Well, the New Year has arrived and we’re still here! Put that in your ear! The last two years have not been conducive to any flying operation, but we have managed to hold on and even expand. Smith’s Falls is picking up and OAS remains stable. 2002 saw the closing of Aviation 550 at Gatineau Airport along with numerous flight schools across Canada. It is our goal in 2003 to improve the service at OAS and ensure that we stabilise further to enable continued growth in the coming years.

Thank you to all of our loyal students and customers who have made this company so successful in an industry that is not always friendly to itself. Hope to see you in friendly blue skies soon!





Firsts and Other Wonderful Achievements in


1st Solo

Roger Bureau

Bruce Haydon

Peter Leduc

Tsukasa Matsudaira


Brian Creber


J.P. Nicolotti

Class 4 Instructor

Kelly McIlwaine

OAS would like to congratulate all of these pilots!


Pilot Stories

This month’s feature article is from Ercoupe pilot Trevor Lyons, recognisable at the North Field by his snappy little yellow plane and leather flying goggles.       Read on!

Aviating Antiques

Next time you snuggle down in the cockpit of a Katana, adjust the pedals, close out the world as you latch the canopy in a state-of-the-art low wing 'plane, consider what it might have been like to fly the 1930's equivalent of a modern aeroplane.

Back then the wind tunnel at Langley was a novelty. Fred Weick, an engineer in the employ of NACA (the forerunner of NASA) was permitted to use it to develop his ideas for a safe modern aeroplane. An aeroplane that was spin resistant as well as ground loop resistant. What he developed became the Ercoupe which is certified as "characteristically incapable of spinning". This 'plane, the first production light civil aircraft with tricycle undercarriage, demonstrated exceptional cross wind capability and was the forerunner of today’s aircraft. Just imagine a 747 with a tail wheel!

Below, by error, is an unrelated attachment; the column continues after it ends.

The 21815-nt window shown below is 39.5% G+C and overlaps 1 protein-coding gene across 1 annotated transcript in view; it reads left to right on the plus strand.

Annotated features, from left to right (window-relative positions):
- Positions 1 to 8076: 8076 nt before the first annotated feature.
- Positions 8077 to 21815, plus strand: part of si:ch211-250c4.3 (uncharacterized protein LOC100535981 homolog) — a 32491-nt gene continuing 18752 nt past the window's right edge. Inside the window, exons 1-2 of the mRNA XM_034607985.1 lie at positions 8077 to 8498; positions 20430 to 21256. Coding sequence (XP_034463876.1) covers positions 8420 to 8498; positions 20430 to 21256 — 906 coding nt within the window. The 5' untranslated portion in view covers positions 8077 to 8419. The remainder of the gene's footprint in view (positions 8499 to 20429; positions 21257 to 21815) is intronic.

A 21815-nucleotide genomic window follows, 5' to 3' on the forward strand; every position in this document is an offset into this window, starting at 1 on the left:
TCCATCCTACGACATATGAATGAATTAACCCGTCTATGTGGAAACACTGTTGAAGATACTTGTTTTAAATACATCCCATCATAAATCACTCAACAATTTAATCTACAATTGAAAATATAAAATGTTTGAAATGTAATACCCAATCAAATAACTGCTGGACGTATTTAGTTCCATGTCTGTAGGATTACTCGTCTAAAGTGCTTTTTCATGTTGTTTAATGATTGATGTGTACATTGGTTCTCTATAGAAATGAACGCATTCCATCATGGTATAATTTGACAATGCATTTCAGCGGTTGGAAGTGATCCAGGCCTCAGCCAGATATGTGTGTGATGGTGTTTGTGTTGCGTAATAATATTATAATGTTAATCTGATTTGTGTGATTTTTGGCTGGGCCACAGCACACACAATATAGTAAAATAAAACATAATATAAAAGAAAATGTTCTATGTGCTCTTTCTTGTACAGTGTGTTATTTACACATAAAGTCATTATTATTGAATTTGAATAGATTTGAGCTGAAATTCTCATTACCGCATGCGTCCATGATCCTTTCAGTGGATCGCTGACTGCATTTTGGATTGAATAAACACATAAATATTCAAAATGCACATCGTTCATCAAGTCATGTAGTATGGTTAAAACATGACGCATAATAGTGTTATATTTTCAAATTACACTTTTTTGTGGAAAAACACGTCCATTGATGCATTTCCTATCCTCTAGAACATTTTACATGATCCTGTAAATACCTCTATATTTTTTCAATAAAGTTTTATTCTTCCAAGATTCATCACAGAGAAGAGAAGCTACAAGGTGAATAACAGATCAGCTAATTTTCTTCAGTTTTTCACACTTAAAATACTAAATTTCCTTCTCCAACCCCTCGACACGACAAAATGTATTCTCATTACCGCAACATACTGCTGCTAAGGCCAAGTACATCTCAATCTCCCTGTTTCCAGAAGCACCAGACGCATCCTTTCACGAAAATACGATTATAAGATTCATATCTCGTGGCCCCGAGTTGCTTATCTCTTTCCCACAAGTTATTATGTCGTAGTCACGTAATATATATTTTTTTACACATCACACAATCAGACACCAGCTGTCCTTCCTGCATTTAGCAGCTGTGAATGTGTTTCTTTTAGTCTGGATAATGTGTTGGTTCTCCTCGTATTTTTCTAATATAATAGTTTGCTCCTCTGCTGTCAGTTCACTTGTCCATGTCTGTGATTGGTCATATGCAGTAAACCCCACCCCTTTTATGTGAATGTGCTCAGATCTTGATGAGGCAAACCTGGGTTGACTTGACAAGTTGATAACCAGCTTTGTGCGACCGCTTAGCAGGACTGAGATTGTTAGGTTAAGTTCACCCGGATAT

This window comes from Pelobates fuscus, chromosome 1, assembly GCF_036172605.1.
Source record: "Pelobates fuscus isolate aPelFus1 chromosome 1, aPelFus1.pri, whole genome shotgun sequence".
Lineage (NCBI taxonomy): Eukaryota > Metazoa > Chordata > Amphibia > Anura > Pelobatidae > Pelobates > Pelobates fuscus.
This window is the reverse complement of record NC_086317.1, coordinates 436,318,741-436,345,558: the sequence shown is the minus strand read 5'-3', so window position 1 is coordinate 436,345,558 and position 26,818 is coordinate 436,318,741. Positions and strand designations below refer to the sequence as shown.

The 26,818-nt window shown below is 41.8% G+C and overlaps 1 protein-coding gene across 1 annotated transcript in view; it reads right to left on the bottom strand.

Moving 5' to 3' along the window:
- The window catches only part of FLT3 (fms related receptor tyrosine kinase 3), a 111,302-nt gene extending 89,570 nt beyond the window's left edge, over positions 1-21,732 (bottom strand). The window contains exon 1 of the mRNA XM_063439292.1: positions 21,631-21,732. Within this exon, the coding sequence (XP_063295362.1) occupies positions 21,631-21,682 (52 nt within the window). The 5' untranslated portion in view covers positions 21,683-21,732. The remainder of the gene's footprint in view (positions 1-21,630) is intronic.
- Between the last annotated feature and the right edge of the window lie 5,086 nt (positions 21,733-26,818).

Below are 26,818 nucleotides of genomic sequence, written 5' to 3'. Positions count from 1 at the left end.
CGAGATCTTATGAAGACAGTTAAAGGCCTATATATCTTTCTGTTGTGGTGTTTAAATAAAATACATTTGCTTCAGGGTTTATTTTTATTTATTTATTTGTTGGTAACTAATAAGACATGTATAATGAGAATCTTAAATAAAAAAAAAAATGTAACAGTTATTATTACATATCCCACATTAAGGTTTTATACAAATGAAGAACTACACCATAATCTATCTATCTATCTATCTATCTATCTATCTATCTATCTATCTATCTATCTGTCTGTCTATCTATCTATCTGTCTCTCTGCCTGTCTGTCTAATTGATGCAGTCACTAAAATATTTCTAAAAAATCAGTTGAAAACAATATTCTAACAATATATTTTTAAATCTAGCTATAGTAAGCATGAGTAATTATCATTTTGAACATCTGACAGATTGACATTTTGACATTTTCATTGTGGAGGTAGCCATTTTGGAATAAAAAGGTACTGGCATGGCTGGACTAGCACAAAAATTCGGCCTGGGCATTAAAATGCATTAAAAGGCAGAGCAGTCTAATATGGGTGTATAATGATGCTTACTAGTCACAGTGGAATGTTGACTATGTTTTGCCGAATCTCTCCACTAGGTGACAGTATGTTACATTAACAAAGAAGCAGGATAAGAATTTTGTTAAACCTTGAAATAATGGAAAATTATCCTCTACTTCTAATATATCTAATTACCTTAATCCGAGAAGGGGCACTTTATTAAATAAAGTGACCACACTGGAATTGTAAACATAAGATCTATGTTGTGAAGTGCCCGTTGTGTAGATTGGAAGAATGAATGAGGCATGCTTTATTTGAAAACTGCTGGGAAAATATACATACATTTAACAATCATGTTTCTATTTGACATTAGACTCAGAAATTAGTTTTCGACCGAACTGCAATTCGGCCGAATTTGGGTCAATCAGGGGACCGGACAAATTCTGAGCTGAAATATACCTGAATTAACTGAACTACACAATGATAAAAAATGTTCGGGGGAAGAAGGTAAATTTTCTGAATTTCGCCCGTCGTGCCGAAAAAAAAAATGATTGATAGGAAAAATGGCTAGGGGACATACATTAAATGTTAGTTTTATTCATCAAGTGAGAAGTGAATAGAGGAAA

The Ercoupe, like the Katana and the Grob, has a bubble canopy, but with the Ercoupe the windshield and back windows are fixed and the side windows slide down into the fuselage to permit cockpit egress on either side. Unlike it's modern counterparts, however, the 'plane can be flown with the cockpit open. The canopy can also be opened or closed in flight - just like the good old Spitfire.

Although the Ercoupe has a silencer on the exhaust system, the cockpit is still a very noisy office, particularly in the winter as the sounds are magnified by the side windows. All this din is partly due to the loose nature of the cockpit seals as well as the minimal nature of the rubber block engine mounts, so there is a lot of vibration, too.

When you fly this aeroplane you have to become a part of it, you could say that you 'put it on' like a favourite sweater. Becoming one with the aeroplane puts the romance back into flight although, at times, it may not be as refined as a newer steed.

From the Desk of the President


During my time in the Air Force I attended a leadership course. One of the Instructors, an ex-US Navy Vice-Admiral told a story supposedly true story that as Pearl Harbour was being attacked, a supply officer tried to refuse to issue ammunition for the new 1” anti-aircraft guns because they didn’t have the correct requisition forms! I don’t know if this story was true or not, but it did make the point made by Group Captain Douglas Bader that “rules are for the blind obedience of fools and the guidance of wise people”.